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Leave a Lasting Legacy to Your Children

Personal Finance

What kind of inheritance should you leave your children?

As parents, our natural inclination is to take care of our children. We are concerned with being fair. But in reality, when it comes to leaving an inheritance, it can be challenging to balance fairness and stewardship.

We are called to be prudent and thoughtful in our decisions to leave an inheritance for the next generation. Many expert sources conclude the average inheritance is spent in 14 to 18 months. This problem is addressed in Proverbs 20:21, “An inheritance gained hastily in the beginning will not be blessed in the end.”

In anticipation of any future wealth transfer, the first step is to communicate with your spouse. It’s critical that you and your spouse answer some tough questions.

  • Do your children possess the same financial maturity? How do you decide between fiscal responsibility and fairness between beneficiaries?
  • How will your children’s spouses react to an inheritance? What influence will the grandchildren have?
  • If you have a blended family, what is your strategy?

The additional strategies below should be considered as you decide how you will leave your inheritance to your family and if you desire to leave more than money to your children.

Lump-sum inheritance versus ongoing income.
Your children may each have a different skill set in dealing with finances. Good or bad, these habits are already established and evident. If a person is wise in handling finances, he or she will probably be wise in handling a lump sum. If not, receiving a lump sum would most likely multiply poor decisions. It may be more practical to consider an income stream that can be a source of retirement income for your children.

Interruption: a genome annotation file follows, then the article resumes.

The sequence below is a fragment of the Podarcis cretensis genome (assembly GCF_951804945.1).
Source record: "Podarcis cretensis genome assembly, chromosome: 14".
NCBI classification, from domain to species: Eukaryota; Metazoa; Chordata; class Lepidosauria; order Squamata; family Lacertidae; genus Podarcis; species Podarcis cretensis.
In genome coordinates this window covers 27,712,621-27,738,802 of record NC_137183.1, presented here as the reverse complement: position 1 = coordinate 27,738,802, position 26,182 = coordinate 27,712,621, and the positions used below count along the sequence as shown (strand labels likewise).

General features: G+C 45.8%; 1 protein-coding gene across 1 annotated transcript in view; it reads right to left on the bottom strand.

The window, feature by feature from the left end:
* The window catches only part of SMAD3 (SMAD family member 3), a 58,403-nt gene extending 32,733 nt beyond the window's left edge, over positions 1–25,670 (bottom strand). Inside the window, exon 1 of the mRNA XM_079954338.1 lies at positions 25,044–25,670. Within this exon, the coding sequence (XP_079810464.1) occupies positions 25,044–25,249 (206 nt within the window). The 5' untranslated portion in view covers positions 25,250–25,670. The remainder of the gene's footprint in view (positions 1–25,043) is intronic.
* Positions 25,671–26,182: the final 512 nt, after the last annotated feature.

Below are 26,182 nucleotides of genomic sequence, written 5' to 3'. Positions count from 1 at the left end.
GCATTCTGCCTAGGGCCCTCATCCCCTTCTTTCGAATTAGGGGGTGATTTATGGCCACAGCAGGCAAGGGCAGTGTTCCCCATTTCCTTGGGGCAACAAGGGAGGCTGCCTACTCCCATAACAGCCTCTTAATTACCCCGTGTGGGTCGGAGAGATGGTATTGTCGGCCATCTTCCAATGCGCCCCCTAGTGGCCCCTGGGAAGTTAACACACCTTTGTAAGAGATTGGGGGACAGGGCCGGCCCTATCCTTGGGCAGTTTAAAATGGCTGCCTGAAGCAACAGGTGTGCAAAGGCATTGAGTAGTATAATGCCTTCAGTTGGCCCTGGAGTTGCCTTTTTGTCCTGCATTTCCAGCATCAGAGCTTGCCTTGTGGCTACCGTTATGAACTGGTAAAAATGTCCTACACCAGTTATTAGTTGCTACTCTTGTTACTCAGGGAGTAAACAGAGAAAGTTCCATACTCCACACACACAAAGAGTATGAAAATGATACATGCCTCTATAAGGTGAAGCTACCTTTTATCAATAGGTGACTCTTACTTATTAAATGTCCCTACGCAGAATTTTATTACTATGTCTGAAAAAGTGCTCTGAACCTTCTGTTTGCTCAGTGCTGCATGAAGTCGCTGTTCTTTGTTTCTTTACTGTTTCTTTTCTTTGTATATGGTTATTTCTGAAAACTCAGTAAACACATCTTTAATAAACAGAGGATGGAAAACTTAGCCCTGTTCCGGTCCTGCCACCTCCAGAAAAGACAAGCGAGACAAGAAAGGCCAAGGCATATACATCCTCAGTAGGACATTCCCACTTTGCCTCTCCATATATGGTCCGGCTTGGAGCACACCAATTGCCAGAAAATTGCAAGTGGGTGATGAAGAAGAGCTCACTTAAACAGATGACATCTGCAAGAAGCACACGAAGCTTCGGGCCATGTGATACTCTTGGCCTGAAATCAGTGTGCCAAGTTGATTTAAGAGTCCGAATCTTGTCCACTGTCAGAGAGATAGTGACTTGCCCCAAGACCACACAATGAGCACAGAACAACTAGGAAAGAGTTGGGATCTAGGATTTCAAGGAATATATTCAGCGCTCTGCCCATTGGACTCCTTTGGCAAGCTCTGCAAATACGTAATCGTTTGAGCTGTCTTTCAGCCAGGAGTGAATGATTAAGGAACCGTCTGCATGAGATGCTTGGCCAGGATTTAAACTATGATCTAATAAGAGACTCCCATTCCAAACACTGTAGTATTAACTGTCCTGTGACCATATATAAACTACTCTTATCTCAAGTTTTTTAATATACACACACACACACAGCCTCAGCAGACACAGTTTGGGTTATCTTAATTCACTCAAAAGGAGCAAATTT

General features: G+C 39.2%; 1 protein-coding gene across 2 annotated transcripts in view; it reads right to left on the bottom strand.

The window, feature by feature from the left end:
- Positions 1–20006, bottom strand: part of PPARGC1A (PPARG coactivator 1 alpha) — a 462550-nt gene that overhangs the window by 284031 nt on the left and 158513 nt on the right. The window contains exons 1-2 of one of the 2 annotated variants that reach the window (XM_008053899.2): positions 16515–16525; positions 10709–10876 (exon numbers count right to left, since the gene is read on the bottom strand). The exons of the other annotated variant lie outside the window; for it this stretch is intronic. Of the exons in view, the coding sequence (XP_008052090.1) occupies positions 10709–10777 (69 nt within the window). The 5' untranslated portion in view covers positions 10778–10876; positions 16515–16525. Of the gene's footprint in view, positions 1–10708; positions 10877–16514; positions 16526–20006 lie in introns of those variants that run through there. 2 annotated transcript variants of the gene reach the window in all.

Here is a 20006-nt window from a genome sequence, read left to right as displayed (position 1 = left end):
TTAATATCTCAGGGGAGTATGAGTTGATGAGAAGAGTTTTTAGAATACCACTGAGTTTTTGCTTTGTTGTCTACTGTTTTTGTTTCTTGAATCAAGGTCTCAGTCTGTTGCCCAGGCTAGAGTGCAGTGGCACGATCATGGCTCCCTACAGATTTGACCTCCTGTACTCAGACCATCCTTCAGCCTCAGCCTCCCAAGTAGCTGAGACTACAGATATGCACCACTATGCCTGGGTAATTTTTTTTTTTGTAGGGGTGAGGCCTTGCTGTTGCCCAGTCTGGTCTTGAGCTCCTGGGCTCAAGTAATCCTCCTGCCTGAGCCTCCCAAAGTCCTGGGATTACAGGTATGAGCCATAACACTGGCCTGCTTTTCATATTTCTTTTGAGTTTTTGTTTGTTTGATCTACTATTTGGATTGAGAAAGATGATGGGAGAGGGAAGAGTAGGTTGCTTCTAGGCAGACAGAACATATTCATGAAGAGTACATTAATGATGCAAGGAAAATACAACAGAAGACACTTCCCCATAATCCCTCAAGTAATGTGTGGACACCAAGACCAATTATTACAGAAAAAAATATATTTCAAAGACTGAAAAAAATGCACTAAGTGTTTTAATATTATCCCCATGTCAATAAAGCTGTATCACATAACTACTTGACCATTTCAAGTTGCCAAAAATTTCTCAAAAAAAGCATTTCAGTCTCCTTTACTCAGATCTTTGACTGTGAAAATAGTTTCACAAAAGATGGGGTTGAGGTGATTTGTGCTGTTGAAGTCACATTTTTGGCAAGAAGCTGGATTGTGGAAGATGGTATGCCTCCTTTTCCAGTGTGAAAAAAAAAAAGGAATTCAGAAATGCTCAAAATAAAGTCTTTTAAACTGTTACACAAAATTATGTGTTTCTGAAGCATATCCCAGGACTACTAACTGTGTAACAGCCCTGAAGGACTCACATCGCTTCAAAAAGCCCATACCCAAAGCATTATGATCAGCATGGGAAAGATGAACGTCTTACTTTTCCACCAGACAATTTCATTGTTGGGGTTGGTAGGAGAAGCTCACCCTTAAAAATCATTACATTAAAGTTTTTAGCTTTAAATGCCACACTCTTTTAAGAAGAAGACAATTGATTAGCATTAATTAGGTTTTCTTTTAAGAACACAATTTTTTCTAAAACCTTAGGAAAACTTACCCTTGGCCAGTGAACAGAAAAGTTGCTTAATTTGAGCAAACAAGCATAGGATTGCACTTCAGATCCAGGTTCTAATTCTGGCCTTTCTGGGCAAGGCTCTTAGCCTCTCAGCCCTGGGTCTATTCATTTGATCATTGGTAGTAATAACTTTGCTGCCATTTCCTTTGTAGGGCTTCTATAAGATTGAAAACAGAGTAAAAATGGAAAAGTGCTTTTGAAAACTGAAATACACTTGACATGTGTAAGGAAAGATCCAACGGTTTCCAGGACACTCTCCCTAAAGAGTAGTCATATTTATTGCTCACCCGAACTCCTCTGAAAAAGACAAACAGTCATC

Continuing support of ministry.
There are planned giving strategies available that can accomplish sustained giving for years to come. Both a Donor Advised Fund (DAF) and an Endowment allow you to provide future income for ministries of your choice at levels directed by you or an advisor—and you may even potentially receive tax benefits. These strategies can help teach stewardship to the next generation, allowing your children to participate as advisors. While your estate provides the finances, your children can determine and allocate funds using wise stewardship skills. This may be the ultimate inheritance—instilling the generosity of giving to the next generation.

Whatever your decision, it’s critical to communicate it to your family. You may want to consult with your children—or choose to simply communicate your wishes after the decision has been made. Remember that above all else, it is your choice and your lasting legacy.

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